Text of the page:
Tuesday, November 10, 2015


I’ve found an extraordinary passage in MFK Fisher’s  An Alphabet for Gourmets – this is under G for Gluttony:    It is a curious fact that no man likes to call himself a glutton, and yet each of us has in him a trace of gluttony, potential or actual. I cannot believe that there exists a single coherent human being who will not confess, at least to himself, that once or twice he has stuffed himself to bursting point on anything from quail financiere to flapjacks, for no other reason than the beastlike satisfaction of his belly. In fact I pity anyone who has not permitted himself this sensuous experience, if only to determine what his private limits are, and where for himself alone gourmandism ends and gluttony begins.”

It seems kind of interesting that she talks only about “him.”  She was of course writing in 1949 when gender issues would have seemed less pressing, when the term “man” would have included women as well.  And yet it does seem to suggest that it’s mostly men who are gluttons, or perhaps that gluttony is so much worse in a woman, which is an argument for another time.

In any case the line that really caught my attention was the one about determining private limits.  This is a weird and interesting one, isn’t it?  I mean obviously I, like everybody else, have eaten too much at one time or another, and arguably most people in the West eat too much everyday but that’s not quite the same as reaching your limit.

I’ve certainly been in a situation where I’ve been able to eat all the French fries I wanted, and then a few more, and I’ve certainly reached my limit on beer (which is now considerably lower than it used to be).  But there are some things where I can’t even imagine a limit.

Cheese for instance – I never quite eat all the cheese I want.  I always stop myself before I reach my limit, in the interest of – well, I don’t absolutely know what – maybe fear of cholesterol, maybe fear of being thought a glutton.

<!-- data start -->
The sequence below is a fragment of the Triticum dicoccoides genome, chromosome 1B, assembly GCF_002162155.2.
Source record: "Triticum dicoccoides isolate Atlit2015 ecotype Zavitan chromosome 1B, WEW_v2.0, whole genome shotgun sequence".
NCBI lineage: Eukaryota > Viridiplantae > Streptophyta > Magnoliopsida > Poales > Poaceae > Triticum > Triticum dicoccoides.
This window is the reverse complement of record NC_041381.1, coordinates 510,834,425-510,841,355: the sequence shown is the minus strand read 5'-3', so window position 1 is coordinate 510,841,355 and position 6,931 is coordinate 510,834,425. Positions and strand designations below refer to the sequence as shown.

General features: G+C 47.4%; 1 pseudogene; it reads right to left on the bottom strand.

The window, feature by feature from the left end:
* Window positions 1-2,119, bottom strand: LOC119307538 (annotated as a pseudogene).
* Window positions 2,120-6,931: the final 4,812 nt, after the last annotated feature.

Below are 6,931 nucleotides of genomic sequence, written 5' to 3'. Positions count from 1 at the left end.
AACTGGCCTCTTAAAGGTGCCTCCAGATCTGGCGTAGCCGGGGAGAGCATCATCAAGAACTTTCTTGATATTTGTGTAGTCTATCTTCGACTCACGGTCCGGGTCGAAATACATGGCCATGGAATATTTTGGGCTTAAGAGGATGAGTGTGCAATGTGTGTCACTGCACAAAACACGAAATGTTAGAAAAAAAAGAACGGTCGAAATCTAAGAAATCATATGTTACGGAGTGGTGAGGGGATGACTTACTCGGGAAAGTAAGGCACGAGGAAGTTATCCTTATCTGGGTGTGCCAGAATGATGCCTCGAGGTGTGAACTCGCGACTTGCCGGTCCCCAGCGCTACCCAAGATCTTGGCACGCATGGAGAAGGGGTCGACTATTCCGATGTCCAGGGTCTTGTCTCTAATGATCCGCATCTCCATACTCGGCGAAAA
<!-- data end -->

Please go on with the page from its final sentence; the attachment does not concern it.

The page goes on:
Cashew nuts too - I can’t quite imagine the size of the box of cashews that would actually defeat me.

And above all oysters – I don’t think I’ve ever got anywhere near my oyster limit.   True I’ve never been in a situation where I had an absolutely limitless supply of oysters, but whenever I’ve eaten what seemed like a lot, I’ve always been left thinking I could eat a few more.

Of course price comes into it.  Oysters in a restaurant are too expensive to make a complete pig of yourself.  Champagne even more so.  I’ve always fantasized about settling down with a Jeroboam of  champagne or a Balthazar if I was with a friend or two and just drinking till I’d had enough.  Of course, in one sense I’d definitely reach my limit because sooner or later I’d pass out, but passing out isn’t quite the same thing as having had enough.

And now I see some research from Reading University (that hotbed of “beastlike satisfaction”) suggesting that a glass champagne, three times a week could help prevent the onset of dementia and Alzheimer’s.

This may well be true but it’s a very hard thing to investigate, I’d have thought.  Is there really anybody in the world who could drink three glasses and only three glasses of champagne per week.  After that first glass wouldn’t you want another, and another, and maybe a bag or cashew nuts and a cheese plate and a couple of dozen oysters …

The picture above and the one at the top are of Crystal Renn, photographed by Terry Richardson for French Vogue’s 90th anniversary issue.  Yeah, scandal really ruined his career.  The feature is called “Festin” (no relation).

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